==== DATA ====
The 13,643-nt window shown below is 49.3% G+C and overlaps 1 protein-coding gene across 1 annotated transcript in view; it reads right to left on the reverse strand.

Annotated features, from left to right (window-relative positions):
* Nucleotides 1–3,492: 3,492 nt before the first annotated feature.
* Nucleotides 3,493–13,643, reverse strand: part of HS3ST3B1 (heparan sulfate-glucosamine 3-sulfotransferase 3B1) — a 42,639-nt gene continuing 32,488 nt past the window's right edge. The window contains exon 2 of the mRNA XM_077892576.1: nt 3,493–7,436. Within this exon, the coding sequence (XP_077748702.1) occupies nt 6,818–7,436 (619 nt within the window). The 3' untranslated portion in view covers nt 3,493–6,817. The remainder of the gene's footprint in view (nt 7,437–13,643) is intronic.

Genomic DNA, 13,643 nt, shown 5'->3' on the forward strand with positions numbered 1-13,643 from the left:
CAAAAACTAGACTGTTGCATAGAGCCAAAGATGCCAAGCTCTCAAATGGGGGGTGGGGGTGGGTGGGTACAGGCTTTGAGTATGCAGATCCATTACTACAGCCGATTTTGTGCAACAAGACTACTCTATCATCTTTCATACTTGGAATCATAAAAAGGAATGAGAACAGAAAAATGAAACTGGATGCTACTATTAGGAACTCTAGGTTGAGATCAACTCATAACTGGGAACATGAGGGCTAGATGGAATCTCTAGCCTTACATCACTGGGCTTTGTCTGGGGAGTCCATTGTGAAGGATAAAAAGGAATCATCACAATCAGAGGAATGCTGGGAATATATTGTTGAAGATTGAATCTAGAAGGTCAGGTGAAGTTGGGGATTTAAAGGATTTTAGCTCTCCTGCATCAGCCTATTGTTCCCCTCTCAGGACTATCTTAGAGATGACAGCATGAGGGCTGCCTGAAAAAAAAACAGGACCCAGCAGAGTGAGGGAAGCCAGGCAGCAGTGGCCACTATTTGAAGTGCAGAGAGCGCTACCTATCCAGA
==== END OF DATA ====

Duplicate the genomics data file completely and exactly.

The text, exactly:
The 13,643-nt window shown below is 49.3% G+C and overlaps 1 protein-coding gene across 1 annotated transcript in view; it reads right to left on the reverse strand.

Annotated features, from left to right (window-relative positions):
* Nucleotides 1–3,492: 3,492 nt before the first annotated feature.
* Nucleotides 3,493–13,643, reverse strand: part of HS3ST3B1 (heparan sulfate-glucosamine 3-sulfotransferase 3B1) — a 42,639-nt gene continuing 32,488 nt past the window's right edge. The window contains exon 2 of the mRNA XM_077892576.1: nt 3,493–7,436. Within this exon, the coding sequence (XP_077748702.1) occupies nt 6,818–7,436 (619 nt within the window). The 3' untranslated portion in view covers nt 3,493–6,817. The remainder of the gene's footprint in view (nt 7,437–13,643) is intronic.

Genomic DNA, 13,643 nt, shown 5'->3' on the forward strand with positions numbered 1-13,643 from the left:
CAAAAACTAGACTGTTGCATAGAGCCAAAGATGCCAAGCTCTCAAATGGGGGGTGGGGGTGGGTGGGTACAGGCTTTGAGTATGCAGATCCATTACTACAGCCGATTTTGTGCAACAAGACTACTCTATCATCTTTCATACTTGGAATCATAAAAAGGAATGAGAACAGAAAAATGAAACTGGATGCTACTATTAGGAACTCTAGGTTGAGATCAACTCATAACTGGGAACATGAGGGCTAGATGGAATCTCTAGCCTTACATCACTGGGCTTTGTCTGGGGAGTCCATTGTGAAGGATAAAAAGGAATCATCACAATCAGAGGAATGCTGGGAATATATTGTTGAAGATTGAATCTAGAAGGTCAGGTGAAGTTGGGGATTTAAAGGATTTTAGCTCTCCTGCATCAGCCTATTGTTCCCCTCTCAGGACTATCTTAGAGATGACAGCATGAGGGCTGCCTGAAAAAAAAACAGGACCCAGCAGAGTGAGGGAAGCCAGGCAGCAGTGGCCACTATTTGAAGTGCAGAGAGCGCTACCTATCCAGA